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Why the RBNZ might cut another one percent

The Reserve Bank issued a dramatic monetary policy statement on Thursday, signalling it had accepted the economy had slowed, but some banks don’t believe the bluster, Thomas Coughlan reports

Adrian Orr’s second MPS as Reserve Bank governor was full of bluster. It acknowledged low business confidence, weakening growth – it even included a dramatic scenario in which GDP growth falls below 2.5 percent, causing the bank to slash the official cash rate (OCR) by 100 basis points.

The market certainly got the memo, with the New Zealand dollar falling to 66.7 US cents, a two and a half year low, on the news.

This is good for exporters, who have been hurt by a high dollar, but other observers will be less pleased by the Bank’s cautious tone.

The big news is that the RBNZ will hold off raising the OCR for another year – September 2020 is the earliest it sees a rate rise, and even then it will only be minor, up from 1.75 percent to 1.9 percent. As recently as May, the bank had projected raising the rate in September 2019.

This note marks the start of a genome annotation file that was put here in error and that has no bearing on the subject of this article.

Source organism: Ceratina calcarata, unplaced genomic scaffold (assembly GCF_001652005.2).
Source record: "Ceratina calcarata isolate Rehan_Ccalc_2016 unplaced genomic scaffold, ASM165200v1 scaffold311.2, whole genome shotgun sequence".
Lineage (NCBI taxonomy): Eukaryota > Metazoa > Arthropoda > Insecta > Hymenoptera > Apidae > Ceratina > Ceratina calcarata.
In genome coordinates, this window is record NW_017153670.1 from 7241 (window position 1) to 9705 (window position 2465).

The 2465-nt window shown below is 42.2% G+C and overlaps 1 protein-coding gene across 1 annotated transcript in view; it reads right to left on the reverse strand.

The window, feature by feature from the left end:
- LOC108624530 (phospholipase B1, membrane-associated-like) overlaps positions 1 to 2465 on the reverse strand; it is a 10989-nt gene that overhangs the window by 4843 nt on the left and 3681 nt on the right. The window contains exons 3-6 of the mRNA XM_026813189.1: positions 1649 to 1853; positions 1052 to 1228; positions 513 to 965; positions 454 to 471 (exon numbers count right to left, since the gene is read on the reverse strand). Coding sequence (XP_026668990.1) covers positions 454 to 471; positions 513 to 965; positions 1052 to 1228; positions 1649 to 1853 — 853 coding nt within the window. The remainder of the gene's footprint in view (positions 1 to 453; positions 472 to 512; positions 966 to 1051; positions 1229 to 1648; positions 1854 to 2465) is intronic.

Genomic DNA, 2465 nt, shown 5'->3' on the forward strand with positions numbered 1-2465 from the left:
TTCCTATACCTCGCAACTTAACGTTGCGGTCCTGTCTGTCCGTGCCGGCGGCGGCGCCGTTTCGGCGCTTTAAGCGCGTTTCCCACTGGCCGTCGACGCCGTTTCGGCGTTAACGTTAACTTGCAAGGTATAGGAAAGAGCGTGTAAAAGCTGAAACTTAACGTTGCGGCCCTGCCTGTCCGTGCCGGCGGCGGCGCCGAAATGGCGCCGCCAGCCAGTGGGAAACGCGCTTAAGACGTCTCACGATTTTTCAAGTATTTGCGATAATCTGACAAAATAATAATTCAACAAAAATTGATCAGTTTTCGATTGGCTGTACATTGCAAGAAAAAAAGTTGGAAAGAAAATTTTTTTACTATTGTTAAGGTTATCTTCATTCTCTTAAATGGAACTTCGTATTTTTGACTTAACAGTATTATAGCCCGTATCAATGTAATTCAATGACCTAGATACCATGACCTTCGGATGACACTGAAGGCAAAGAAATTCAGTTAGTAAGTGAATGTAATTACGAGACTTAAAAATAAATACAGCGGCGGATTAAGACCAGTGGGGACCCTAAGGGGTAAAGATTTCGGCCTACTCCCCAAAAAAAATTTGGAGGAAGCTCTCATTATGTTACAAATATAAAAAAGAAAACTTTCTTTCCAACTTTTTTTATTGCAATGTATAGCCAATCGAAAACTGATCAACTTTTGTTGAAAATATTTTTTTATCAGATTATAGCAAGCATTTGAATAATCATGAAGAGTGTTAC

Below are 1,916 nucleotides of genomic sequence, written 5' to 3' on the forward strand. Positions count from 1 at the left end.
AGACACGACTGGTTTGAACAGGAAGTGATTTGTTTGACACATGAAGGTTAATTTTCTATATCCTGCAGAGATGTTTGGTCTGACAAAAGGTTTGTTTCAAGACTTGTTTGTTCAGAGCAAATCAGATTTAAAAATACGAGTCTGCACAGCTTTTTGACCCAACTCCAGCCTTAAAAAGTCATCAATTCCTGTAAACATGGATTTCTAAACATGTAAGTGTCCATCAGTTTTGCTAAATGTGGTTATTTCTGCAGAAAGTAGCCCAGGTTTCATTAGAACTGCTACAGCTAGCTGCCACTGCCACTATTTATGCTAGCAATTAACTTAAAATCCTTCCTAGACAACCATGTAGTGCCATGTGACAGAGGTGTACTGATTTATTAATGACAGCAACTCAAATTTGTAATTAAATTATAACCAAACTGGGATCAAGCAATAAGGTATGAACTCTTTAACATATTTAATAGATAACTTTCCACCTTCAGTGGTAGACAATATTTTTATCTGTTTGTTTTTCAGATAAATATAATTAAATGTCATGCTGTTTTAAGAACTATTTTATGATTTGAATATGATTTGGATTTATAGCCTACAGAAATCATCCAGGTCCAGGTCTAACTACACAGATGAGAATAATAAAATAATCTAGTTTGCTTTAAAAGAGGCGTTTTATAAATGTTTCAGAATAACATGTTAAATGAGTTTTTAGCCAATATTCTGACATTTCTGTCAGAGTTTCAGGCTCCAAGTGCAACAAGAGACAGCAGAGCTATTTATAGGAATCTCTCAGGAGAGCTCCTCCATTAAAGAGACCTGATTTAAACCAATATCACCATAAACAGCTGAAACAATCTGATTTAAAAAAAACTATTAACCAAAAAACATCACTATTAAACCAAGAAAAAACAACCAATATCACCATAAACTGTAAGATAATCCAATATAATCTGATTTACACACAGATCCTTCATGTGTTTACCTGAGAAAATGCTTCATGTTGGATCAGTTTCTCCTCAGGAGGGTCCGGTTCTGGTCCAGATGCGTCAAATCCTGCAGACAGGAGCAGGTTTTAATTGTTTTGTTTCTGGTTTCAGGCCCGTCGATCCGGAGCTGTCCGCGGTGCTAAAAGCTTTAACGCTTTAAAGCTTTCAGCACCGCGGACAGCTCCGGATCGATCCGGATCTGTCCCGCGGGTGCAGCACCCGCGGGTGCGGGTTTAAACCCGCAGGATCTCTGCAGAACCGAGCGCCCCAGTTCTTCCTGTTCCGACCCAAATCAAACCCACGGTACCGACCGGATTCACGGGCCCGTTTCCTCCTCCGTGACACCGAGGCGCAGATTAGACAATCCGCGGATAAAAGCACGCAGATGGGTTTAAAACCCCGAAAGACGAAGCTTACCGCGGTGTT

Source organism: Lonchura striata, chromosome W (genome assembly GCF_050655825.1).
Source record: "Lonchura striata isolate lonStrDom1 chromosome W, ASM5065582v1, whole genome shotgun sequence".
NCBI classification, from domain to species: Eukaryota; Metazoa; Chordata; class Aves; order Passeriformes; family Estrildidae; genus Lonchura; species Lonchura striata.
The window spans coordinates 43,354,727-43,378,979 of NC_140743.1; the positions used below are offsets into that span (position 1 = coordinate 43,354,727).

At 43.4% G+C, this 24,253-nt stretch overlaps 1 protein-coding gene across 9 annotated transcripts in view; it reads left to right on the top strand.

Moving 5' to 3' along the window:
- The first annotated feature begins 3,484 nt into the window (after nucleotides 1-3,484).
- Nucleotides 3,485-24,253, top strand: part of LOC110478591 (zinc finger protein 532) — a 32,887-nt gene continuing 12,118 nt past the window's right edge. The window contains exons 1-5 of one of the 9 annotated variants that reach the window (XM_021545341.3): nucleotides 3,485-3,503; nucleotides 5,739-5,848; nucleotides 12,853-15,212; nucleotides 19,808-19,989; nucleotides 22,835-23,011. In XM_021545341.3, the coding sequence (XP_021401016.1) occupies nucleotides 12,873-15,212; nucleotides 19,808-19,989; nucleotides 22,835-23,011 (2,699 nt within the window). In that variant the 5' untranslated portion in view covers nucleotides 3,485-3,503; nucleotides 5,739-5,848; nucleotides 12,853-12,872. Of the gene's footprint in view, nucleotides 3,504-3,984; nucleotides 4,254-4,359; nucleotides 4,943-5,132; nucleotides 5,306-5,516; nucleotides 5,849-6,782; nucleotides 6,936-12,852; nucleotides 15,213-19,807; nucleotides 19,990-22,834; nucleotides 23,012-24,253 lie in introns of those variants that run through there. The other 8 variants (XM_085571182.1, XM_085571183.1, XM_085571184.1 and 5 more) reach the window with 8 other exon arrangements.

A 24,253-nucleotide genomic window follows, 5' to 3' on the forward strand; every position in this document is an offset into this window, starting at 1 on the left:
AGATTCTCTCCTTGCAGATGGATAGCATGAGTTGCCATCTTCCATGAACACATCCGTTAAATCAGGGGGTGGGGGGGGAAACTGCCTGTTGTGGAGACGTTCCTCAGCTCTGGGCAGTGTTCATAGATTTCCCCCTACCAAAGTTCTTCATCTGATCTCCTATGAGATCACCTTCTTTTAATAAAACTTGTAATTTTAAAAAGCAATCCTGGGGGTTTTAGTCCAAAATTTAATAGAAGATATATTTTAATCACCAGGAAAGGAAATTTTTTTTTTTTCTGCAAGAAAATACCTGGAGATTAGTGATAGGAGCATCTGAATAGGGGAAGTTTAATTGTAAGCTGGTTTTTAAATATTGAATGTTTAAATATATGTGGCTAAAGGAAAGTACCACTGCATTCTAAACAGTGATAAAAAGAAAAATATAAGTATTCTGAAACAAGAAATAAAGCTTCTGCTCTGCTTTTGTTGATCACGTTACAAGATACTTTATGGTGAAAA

The radical readjustment of the forecast was designed to send a signal. Previous monetary policy statements have tended to adjust their forecasts by a quarter or two – rarely by a whole year.

Over the road

The decision was picked apart across the road in Parliament where Finance Minister Grant Robertson and National's finance spokesperson Amy Adams have been locked in a war of words over business confidence and the state of the economy.

Adams said the MPS vindicated National's claims about the flow-on effects poor business confidence was having on the economy.

“Orr made it very clear that low business confidence can have an impact on growth and employment,” she said.

"While Government ministers have been repeatedly now doubling down on comments about how little interest they take in it, the governor has been very clear low business confidence is a worry and does have an impact on growth and unemployment.”

The Reserve Bank noted that low business confidence had fed into their decision to revise growth projections downwards, but Orr cautioned it was businesses assessment of their own activity rather than the headline business confidence figure that had contributed to the revision.

Robertson remained positive, noting that over the medium term growth is expected to average just above three percent over the next three years.

He noted the bank also said it was a good time for businesses to invest.

Robertson said the economy was transitioning away from the previous Government’s reliance on housing speculation and population growth.

But Adams argued that the Government-led growth in the form of the families package and KiwiBuild was a short “sugar hit” and not indicative of a sustainable economy.

The disaster scenario

Attention was also focused on a negative scenario the bank included in the statement - a scenario in which GDP growth remained below three percent over 2019.